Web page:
Afterwards, as I was sticking the thing onto my telephone, it did occur to me that it might be more convenient, if less lucrative for the telephone manufacturer, if they simply made the screens shockproof to begin with.

Is the fact that they don't really a mystery though? It depends how cynical you are, I suppose.

Monday, 6 March 2017

Battered Penguin - Time After Time by Molly Keane

Yes, all right, it isn't a Penguin but it is a paperback and, better still, it is awfully good. The story concerns four ageing brothers and sisters who live in a large, decaying house in Ireland in the mid to late 20th century. As we are informed early on:

"Money was the hopeless problem".

Each of the four is imagined with great accuracy and Molly Keane takes pains to portray the fading splendour in which they live - with emphasis on the fading: "the old breath of human dinners and dogs' dinners, chickens' and pigs' dinners too, combined with cats' earths and dogs' favourite urinals, all clung to the air like grey hairs in a comb" - and the ways in which each manages to find interest in their quiet forgotten lives. While one makes "tweed pictures", (something I've never heard of before but which sounds quite awful), another is devoted to preserving the shreds of her beauty, a third to producing food from the estate and being involved with horses, while Jasper, the oldest, takes pleasure in cooking in the quite revoltingly dirty kitchen and in being in the place where he grew up:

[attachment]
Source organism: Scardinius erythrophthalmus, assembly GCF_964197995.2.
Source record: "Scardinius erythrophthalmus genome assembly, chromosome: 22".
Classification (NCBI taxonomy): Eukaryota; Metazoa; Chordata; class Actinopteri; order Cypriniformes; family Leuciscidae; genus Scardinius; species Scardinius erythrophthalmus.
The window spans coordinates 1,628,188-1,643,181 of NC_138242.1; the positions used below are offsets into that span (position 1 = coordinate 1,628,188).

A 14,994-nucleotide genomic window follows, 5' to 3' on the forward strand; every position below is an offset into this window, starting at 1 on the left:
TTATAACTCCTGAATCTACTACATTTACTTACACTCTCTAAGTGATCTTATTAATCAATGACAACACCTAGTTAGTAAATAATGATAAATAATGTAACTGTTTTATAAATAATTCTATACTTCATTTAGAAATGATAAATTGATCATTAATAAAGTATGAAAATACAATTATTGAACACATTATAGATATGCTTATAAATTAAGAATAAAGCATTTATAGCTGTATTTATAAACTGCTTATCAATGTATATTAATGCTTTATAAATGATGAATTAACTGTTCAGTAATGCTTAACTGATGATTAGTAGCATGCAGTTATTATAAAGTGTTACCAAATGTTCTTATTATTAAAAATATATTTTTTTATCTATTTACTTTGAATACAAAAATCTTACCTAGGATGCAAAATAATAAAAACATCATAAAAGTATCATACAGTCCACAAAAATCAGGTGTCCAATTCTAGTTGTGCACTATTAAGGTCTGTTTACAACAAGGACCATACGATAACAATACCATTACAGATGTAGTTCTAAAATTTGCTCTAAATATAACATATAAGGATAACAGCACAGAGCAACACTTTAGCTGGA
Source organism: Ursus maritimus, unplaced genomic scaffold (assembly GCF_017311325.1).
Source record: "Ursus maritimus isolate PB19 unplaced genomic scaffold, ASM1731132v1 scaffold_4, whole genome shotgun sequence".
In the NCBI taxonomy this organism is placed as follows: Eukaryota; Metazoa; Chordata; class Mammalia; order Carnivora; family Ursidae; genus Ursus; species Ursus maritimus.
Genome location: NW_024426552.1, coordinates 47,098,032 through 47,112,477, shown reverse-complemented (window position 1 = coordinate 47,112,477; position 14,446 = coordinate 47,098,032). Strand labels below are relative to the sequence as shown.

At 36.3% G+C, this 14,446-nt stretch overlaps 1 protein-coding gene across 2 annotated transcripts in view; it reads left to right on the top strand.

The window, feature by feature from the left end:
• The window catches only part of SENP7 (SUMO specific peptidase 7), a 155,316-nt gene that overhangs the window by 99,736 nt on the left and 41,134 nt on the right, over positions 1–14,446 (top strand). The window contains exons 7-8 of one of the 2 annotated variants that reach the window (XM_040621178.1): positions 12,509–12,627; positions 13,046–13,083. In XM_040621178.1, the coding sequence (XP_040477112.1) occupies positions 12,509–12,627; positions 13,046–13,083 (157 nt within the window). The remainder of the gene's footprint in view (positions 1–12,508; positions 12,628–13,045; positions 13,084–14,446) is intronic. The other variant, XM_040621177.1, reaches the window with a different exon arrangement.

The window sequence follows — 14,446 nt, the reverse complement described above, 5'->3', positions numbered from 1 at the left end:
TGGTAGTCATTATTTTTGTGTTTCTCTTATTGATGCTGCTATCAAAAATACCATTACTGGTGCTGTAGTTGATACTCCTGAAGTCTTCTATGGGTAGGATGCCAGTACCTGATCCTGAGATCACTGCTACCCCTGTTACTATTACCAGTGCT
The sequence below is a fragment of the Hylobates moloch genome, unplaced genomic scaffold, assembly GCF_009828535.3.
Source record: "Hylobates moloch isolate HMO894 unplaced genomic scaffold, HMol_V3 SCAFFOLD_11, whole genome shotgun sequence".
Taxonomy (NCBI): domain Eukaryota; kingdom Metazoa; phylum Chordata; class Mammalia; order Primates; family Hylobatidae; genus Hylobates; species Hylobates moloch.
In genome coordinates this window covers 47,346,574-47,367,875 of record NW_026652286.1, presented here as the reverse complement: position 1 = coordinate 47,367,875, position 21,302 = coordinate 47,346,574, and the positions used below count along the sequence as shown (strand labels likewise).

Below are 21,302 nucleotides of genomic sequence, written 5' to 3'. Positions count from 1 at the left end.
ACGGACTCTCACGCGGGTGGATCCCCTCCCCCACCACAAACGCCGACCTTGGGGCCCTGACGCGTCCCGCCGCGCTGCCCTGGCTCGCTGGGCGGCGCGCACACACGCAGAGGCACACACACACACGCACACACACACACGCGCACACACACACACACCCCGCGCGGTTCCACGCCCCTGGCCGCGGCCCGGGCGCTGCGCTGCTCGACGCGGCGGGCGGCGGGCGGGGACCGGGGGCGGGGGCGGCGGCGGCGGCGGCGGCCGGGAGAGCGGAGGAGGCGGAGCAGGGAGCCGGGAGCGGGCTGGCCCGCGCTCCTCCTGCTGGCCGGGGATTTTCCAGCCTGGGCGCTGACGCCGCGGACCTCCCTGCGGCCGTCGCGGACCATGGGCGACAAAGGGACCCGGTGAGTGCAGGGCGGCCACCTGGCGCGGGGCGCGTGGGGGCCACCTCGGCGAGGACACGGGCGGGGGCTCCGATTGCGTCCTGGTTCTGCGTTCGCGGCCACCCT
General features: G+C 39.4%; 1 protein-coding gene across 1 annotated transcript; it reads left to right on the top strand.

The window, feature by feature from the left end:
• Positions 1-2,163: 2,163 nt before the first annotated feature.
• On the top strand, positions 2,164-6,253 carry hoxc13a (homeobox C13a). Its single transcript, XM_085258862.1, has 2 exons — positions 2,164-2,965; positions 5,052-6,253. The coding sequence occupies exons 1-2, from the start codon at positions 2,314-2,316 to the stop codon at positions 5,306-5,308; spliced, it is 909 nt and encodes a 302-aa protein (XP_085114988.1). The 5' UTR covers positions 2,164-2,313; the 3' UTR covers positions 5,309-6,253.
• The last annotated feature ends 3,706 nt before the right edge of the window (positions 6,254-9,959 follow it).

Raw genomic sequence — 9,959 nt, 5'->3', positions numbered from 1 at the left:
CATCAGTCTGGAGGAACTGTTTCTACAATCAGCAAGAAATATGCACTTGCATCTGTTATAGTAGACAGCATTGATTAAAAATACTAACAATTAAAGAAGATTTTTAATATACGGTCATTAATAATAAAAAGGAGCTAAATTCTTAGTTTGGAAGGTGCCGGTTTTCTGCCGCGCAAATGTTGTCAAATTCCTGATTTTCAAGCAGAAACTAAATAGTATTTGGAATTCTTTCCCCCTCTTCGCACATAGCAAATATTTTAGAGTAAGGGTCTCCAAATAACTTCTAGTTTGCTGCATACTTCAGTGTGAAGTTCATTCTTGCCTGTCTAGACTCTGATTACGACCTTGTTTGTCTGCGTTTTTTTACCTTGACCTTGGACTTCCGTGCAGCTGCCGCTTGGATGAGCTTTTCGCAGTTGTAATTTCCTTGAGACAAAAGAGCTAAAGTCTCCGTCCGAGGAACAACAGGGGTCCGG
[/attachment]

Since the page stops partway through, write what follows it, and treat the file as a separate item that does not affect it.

"On his way back to the kitchen Jasper stopped for a minute on the turn of the staircase where, from the high, floor-length window, he saw a swan rise through the ribbons of mist lying along the river. There is ecstasy in a swan's flying: in the neck leaning lasciviously on the air, the body stretched behind the shouting wings. He watched while his swan took her short flight and dropped back through the mists to the water, her landing lost to his sight. It was as much as Jasper asked of ny emotional moment: to be and to cease. He was never one for squandering emotion. He had saved and pinched and scraped on it in so many directions that, finally, there was very little left to squander."

What a beautiful description and how brilliant that Keane manages to widen our understanding of Jasper through painting this scene.

There are one or two secondary characters, notably the frightful Lady Alys who exercises that particular kind of polite cruelty that the British upper classes seem to love so much:

"She had soft, well-taught manners, through which she was as quick to destroy as to please."

When May, one of the sisters, has the opportunity to take revenge on Lady Alys by smashing a piece of Meissen, she doesn't for "small beautiful objects were, to May, far more important than the breakage of her own self-respect and confidence." A fascinating insight into her personality and an interesting approach to life.